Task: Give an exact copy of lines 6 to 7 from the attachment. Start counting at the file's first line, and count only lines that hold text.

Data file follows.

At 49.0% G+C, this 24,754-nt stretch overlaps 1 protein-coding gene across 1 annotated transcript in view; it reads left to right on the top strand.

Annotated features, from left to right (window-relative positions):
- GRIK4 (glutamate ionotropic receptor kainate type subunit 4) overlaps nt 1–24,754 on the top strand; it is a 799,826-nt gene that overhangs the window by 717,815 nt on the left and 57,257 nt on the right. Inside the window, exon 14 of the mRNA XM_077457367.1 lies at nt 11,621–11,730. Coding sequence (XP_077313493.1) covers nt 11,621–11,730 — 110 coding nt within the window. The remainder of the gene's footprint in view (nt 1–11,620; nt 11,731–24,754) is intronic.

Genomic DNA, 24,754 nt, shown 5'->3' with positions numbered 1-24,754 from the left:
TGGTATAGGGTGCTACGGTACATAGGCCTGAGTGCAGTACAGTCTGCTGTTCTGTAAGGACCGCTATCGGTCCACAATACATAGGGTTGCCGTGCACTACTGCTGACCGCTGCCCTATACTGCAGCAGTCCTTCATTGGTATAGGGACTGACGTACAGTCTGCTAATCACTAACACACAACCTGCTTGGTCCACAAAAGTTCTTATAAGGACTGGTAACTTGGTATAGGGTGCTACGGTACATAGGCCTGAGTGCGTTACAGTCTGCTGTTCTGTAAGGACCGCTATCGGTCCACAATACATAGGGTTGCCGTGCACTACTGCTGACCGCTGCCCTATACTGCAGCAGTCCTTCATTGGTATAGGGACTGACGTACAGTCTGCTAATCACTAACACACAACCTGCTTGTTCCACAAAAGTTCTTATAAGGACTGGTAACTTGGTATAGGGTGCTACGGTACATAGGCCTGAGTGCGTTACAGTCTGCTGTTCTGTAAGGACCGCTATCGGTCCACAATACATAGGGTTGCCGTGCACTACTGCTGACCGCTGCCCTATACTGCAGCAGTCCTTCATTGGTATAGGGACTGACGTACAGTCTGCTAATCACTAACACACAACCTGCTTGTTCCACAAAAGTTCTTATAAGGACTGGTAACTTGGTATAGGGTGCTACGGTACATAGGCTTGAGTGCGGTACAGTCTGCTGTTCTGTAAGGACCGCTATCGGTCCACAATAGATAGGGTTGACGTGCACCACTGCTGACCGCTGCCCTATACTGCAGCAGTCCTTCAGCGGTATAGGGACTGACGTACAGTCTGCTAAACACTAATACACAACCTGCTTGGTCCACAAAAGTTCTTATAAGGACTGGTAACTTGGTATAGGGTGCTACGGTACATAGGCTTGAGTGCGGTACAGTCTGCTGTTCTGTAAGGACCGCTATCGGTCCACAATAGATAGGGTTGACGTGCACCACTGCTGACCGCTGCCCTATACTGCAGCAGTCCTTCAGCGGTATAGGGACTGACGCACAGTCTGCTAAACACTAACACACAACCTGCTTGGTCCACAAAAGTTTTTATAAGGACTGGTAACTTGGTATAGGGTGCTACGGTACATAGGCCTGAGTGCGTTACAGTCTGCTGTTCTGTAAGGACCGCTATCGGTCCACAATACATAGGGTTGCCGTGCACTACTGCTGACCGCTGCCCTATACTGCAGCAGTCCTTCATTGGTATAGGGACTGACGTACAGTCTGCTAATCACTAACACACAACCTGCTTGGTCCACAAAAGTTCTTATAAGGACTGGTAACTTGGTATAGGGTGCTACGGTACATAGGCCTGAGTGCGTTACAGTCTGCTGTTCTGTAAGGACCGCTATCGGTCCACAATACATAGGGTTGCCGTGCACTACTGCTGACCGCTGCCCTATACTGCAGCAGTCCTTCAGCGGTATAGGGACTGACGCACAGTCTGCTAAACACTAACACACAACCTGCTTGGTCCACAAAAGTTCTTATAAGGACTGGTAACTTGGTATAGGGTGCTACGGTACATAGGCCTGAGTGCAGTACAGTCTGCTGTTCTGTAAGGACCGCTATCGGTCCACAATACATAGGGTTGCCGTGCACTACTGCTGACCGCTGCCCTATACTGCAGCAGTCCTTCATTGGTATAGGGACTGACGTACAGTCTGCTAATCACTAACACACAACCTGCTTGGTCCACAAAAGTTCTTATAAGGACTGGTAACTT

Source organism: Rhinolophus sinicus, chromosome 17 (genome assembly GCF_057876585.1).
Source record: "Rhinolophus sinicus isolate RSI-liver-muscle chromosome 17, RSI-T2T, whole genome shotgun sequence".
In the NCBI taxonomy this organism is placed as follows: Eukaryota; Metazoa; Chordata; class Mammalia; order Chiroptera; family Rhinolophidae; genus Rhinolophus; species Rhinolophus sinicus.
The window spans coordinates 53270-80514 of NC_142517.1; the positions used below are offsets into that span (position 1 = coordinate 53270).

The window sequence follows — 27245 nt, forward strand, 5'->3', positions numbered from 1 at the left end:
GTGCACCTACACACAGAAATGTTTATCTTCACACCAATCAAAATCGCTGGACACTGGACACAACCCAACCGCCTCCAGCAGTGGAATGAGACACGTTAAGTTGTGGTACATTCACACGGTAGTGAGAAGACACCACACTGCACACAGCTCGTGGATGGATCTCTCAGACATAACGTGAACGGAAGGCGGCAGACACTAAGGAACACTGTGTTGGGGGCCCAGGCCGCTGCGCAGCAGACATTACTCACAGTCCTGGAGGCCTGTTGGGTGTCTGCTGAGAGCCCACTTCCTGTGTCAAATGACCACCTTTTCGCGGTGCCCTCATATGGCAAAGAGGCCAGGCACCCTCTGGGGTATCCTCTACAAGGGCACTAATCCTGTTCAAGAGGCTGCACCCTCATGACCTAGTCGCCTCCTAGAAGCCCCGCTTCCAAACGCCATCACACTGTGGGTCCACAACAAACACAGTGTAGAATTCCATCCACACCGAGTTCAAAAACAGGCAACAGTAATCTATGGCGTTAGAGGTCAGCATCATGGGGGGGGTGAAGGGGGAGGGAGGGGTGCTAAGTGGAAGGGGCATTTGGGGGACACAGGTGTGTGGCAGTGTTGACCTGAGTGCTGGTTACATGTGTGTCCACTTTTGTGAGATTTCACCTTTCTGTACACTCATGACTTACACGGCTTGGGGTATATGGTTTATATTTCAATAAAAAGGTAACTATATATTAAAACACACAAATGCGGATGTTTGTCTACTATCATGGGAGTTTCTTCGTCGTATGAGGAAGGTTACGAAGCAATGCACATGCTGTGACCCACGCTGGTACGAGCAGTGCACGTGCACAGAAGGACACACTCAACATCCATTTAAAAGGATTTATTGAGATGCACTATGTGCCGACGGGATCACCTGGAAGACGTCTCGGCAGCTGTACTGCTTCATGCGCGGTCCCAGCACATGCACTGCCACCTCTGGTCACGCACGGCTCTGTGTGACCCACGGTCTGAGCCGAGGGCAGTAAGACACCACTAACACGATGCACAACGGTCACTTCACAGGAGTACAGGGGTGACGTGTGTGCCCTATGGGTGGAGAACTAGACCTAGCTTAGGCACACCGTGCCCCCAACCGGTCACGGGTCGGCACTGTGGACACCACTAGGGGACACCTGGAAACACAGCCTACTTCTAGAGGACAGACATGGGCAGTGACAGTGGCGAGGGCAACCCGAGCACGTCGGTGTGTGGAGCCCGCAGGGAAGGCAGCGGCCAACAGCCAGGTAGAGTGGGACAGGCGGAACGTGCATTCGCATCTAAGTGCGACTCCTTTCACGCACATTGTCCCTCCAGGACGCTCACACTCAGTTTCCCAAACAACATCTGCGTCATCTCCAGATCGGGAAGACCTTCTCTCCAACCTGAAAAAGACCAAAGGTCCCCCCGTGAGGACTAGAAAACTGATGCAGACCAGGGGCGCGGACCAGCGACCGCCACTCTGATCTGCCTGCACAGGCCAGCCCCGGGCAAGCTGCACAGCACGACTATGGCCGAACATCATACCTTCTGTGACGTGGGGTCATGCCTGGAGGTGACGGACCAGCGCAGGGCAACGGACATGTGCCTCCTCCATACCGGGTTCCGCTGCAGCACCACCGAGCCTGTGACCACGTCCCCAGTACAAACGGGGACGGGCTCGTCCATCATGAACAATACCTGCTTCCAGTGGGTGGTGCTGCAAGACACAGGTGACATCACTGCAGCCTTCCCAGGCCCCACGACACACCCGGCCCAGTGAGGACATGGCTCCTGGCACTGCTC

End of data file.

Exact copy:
Source organism: Rhinolophus sinicus, chromosome 17 (genome assembly GCF_057876585.1).
Source record: "Rhinolophus sinicus isolate RSI-liver-muscle chromosome 17, RSI-T2T, whole genome shotgun sequence".